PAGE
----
LEGION, SEASON TWO FINALE (FX)



This second season of Legion upped the ante with surrealism and Time Travel. Dan Stevens plays David Haller, a powerful mutant who has been treated as a schizophenic since childhood. He had also been infected by an alien presence who calls itself Amahl Farouk or Shadow King. David managed to oust Shadow King at the end of Season One, but now Shadow King is searching for his body which will restore his full, terrible powers.

I like the women in Legion. Jean Smart plays a telepath. Rachel Keller plays Sydney ‘Syd’ Barrett, David’s girlfriend in the present and the Future. Aubrey Plaza plays the psychopathic Lenny Busker. There’s also a guy with a basket on his head protected by female cyborgs with mustaches. Yeah, go figure.

If you’re looking for something far, far from ordinary, you might give Legion a try. It’s brilliant, confusing, and frequently baffling. But fun! Legion has been renewed for a Third Season. GRADE: B+

SHARP: The Women Who Made an Art of Having an Opinion By Michelle Dean


Michelle Dean Dedicates Sharp “For every person who’s ever been told, ‘You’re too smart for your own good'” Dean’s chapters about Dorothy Parker, Rebecca West, Hannah Arendt, Mary McCarthy, Susan Sontag, Pauline Kael, Joan Didion, Nora Ephron, Renata Adler, and Janet Malcolm present women who challenged the System and advanced the cause of women’s rights. Some, like Dorothy Parker, achieved her successes by using sardonic humor and wit. Yet, bad personal choices left her destitute. Hannah Arendt, who coined the term “the banality of evil” in her writings about the Eichmann trial, conducted a long affair with German philosopher Martin Heidegger (who was active in the Nazi Party). Rebecca West had a stormy relationship with H. G. Wells. As you can see from these examples of Michelle Dean’s focus, opinions don’t factor as highly as personal problems. I learned Dorothy Parker’s first husband was an alcoholic who introduced her to gin. Later, he fought in World War I and picked up a morphine addiction, too. Parker’s second husband might have been gay, according to Dean. Edmund Wilson, while drunk, punched Mary McCarty when she was two-and-a-half months pregnant. Susan Sontag had Stage 4 breast cancer. Michelle Dean provides plenty of information on personal relationships, literary feuds, and affairs. So Sharp is a bit of a mixed bag. I enjoyed learning about these women’s lives, but their opinions take second place to other factors. GRADE: B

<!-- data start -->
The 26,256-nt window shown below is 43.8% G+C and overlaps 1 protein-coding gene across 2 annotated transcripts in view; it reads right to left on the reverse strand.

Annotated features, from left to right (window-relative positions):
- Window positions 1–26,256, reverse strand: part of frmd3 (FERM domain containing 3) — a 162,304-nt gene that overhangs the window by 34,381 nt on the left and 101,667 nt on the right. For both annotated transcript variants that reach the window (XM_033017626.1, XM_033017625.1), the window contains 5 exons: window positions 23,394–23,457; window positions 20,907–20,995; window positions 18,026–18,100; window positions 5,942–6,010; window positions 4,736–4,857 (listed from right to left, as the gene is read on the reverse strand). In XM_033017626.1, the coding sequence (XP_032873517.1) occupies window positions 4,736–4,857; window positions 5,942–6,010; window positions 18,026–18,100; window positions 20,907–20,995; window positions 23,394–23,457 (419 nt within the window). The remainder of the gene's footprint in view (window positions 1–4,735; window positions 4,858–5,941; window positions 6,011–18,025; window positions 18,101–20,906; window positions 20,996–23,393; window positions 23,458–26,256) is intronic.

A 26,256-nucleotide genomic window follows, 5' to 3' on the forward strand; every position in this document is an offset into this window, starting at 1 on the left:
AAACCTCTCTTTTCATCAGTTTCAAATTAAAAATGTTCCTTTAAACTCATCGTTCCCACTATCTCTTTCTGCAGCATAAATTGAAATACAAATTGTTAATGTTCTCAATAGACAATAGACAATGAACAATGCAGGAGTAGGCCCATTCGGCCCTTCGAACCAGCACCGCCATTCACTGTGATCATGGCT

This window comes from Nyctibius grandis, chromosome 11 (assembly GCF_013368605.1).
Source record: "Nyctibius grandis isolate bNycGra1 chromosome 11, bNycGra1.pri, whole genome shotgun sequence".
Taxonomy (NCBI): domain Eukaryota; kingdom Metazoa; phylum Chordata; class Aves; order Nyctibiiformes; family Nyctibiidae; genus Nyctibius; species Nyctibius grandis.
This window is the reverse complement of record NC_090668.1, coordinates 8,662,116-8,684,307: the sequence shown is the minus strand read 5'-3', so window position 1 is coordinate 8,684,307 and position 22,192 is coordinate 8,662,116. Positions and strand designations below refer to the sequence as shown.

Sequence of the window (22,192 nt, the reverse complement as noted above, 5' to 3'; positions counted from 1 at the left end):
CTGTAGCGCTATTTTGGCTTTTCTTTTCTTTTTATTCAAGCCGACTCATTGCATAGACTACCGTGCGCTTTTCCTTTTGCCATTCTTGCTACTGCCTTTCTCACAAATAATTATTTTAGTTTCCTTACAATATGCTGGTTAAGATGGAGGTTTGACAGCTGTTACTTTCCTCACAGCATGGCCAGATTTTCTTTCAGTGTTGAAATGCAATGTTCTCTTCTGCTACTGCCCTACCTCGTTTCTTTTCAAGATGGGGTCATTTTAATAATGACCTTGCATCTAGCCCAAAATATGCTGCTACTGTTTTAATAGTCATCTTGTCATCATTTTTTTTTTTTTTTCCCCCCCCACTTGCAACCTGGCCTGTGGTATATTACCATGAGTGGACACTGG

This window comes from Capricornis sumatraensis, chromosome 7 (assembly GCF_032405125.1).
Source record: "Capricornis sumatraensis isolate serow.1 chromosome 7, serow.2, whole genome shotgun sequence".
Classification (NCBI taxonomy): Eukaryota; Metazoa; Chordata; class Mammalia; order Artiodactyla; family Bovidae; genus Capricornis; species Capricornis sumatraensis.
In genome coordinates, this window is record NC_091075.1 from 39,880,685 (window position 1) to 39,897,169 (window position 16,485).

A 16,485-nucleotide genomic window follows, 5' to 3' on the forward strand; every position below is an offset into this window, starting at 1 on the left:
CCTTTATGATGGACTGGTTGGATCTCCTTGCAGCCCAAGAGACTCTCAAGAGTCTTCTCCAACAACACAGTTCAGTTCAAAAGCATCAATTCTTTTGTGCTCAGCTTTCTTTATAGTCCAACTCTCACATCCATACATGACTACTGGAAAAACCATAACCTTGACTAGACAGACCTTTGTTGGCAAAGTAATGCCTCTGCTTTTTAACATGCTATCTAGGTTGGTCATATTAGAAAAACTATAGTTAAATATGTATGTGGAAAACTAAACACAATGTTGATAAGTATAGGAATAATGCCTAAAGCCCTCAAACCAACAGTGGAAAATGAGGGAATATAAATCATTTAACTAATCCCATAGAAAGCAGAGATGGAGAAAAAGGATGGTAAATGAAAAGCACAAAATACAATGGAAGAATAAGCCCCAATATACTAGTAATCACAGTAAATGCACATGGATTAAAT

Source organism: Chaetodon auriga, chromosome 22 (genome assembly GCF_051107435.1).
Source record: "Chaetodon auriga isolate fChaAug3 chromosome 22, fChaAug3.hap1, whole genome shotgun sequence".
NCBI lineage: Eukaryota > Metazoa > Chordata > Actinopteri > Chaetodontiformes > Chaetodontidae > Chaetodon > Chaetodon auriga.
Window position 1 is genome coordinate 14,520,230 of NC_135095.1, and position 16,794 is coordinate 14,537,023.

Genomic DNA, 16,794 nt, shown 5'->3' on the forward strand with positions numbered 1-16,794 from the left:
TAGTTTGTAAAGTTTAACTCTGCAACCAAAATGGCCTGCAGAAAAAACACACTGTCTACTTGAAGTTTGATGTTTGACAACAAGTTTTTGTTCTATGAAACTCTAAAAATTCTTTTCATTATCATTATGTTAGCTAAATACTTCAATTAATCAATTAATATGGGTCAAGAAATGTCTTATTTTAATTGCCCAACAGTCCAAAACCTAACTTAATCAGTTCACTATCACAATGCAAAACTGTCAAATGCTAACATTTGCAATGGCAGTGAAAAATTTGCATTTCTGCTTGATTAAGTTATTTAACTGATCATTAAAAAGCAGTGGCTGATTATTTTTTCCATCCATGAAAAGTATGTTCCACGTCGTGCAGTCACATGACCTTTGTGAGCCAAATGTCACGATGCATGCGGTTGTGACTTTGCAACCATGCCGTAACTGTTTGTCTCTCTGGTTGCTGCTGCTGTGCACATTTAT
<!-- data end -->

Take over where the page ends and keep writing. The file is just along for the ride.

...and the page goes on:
Table of Contents
Preface ix
Chapter 1 Parker 1
Chapter 2 West 31
Chapter 3 West & Hurston 59
Chapter 4 Arendt 65
Chapter 5 McCarthy 92
Chapter 6 Parker & Arendt 122
Chapter 7 Arendt & McCarthy 132
Chapter 8 Sontag 146
Chapter 9 Kael 175
Chapter 10 Didion 203
Chapter 11 Ephron 229
Chapter 12 Arendt & McCarthy & Hellman 253
Chapter 13 Adler 260
Chapter 14 Malcolm 284
Afterword 309
Note on Sources 313
Bibliography 315
Notes 317
Index 349

OCEAN’S 8


Sandra Bullock plays Debbie Ocean, Danny Ocean’s sister. Debbie decides to rob the Met Gala to get the famous Cartier diamond necklace called the Jeanne Toussaint necklace (worth $150 million). Debbie recruits her old partner in crime, Lou (Cate Blanchett), jewelry maker Amita (Mindy Kaling), a fence Tammy (Sarah Paulson), a pick-pocket Constance (Awkwafina), a computer hacker Leslie (Rihanna), and a fashion designer Rose Weil (Helena Bonham Carter). Beating the best security system in the world is child’s play according to Gary Ross and Olivia Milch’s screenplay (Gary Ross of The Hunger Games also directed this movie). This is my major quibble with Ocean’s 8. It’s too easy.

In classic capers (both novels and movies) we see the team prepare for the crime, we see them commit the heist, but then…something goes wrong! The team has to improvise to overcome the unexpected problems. In Ocean’s 8 nothing goes wrong. There’s also the question of how Sandra Bullock and her crew will sell hundreds of millions of dollars in diamonds in a market controlled by the Diamond Cartel. I thought Ocean’s 8 had an excellent cast, but a flawed script. GRADE: B